Tygers of Pan Tang – Ambush reissue (Mighty Music)Tuesday, 6th October 2020
Originally hitting the streets in 2012 on Rocksector Records, UK traditional metal act Tygers of Pan Tang have enjoyed their revitalization not only for their deep, satisfying back catalog but also a decent slate of current studio offerings like the one in question Ambush. Choosing to reissue the record with their current label Mighty Music, listeners will enjoy the eleven main songs with studio outtakes, live cuts, and demo versions of other songs as bonus material.
The band has always been about purity and power – delivering catchy, blues-based riffs with finesse, the appropriate amount of distortion, and a modicum of melody at all angles vocally and musically to get those toes tapping plus hands clapping to sing along and shout. Moving from the more mid-tempo “These Eyes” to a blues-based Kiss-like “She” (not a cover, rest assured) on through to the energetic, aptly named guitar-driven “Speed”, the band settles into a comfortable formula based on their influences and roots – current vocalist Jacopo Meille possessing that bright, personable and sarcastic nature to his delivery along with proper pipes to evoke everything from Robert Plant to Phil Mogg (UFO) and even a bit of Jeff Keith (Tesla) in his phrasing and attitude. Guitarist Robb Weir as the lone original soldier from the bands late 70’s/80’s prominence has the same bite, tenacity, and knack for the right riffs, combinations, and complimentary lead work to bring it all home – check out “Rock ‘n’ Roll Dream” and the mysterious Deep Purple-esque “Burning Desire” for some memorable, heart-felt play. When it comes to the extra songs, “Cruel Hands of Time” is an entertaining, upbeat studio outtake that has similarities to “Keeping Me Alive”, thus why it probably didn’t make the cut the first go around – plus a couple of live versions of Ambush tracks that prove the band are still a strong live entity.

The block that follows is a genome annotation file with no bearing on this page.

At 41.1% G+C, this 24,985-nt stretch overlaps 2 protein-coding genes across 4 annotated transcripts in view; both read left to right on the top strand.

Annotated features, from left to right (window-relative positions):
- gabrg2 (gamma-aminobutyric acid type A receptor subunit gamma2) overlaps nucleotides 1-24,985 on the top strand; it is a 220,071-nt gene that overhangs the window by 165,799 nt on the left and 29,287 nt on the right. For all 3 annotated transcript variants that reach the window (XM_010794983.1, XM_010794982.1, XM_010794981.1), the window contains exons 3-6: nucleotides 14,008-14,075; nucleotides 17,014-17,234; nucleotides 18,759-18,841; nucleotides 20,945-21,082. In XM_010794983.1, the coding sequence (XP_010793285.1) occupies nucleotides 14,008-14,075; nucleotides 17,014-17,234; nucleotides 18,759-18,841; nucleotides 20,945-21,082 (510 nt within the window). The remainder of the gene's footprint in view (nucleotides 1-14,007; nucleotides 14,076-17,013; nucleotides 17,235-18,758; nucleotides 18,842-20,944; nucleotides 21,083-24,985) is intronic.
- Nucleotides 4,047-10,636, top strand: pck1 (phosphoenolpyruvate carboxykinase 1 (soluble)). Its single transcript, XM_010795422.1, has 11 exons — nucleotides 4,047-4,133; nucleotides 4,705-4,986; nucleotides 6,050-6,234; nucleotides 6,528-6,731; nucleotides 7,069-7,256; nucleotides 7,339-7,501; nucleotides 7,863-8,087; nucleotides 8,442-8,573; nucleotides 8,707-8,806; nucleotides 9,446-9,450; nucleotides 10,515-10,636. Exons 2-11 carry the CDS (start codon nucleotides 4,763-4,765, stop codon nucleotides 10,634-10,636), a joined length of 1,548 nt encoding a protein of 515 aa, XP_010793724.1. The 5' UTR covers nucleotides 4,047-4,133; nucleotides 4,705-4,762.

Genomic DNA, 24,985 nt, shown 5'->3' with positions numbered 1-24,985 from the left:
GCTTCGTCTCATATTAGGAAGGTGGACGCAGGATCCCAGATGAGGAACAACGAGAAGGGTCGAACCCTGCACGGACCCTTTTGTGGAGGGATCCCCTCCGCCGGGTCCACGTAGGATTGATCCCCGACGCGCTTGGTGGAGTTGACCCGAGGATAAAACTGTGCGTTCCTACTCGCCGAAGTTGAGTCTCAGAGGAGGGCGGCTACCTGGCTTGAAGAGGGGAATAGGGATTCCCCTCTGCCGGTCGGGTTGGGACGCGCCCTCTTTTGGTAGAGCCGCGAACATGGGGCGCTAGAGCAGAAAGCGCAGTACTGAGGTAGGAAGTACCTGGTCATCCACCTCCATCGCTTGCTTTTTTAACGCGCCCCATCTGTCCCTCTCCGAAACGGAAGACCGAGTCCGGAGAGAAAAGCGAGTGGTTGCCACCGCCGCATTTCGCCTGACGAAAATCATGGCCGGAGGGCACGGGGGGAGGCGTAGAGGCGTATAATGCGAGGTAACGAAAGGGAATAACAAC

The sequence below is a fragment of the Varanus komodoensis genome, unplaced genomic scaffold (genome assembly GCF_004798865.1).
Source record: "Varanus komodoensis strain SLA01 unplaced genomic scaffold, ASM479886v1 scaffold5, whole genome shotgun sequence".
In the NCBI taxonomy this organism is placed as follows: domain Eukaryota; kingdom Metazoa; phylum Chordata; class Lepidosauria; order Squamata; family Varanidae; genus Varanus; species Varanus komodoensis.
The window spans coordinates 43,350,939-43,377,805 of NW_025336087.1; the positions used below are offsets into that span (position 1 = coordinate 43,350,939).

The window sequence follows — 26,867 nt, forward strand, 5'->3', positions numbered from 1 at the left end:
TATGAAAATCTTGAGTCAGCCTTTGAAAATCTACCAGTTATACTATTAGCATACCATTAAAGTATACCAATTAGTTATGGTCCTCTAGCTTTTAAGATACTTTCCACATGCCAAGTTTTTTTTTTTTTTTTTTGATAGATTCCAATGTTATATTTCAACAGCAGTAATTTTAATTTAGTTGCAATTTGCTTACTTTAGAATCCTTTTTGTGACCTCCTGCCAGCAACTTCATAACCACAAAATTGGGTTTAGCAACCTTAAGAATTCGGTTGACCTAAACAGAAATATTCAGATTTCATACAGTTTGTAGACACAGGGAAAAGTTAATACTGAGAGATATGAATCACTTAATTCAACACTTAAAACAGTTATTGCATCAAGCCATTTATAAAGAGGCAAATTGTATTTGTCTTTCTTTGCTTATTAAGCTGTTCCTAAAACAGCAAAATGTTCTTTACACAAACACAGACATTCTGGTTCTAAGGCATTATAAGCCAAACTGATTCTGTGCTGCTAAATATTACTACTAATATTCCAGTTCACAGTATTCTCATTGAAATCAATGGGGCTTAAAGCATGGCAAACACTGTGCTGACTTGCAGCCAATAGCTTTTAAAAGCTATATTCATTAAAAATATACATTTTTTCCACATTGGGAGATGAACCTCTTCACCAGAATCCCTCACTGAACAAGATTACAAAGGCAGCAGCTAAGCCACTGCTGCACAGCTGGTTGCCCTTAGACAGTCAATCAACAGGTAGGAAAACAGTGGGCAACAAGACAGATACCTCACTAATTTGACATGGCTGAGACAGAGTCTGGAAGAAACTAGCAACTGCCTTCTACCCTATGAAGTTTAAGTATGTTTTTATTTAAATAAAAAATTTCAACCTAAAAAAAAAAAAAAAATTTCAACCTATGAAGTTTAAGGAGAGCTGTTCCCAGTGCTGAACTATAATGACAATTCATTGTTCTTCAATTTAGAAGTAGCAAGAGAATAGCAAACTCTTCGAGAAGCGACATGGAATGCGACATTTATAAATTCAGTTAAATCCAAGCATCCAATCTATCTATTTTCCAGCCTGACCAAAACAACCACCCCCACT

All ardent followers of the NWOBHM own classics like Wild Cat, Spellbound, and The Cage – well do not sleep on this or any of their 2010’s releases, as the veterans can spit out some solid, traditional metal/hard rock songs that penetrate for timeless connoisseurs of the movement.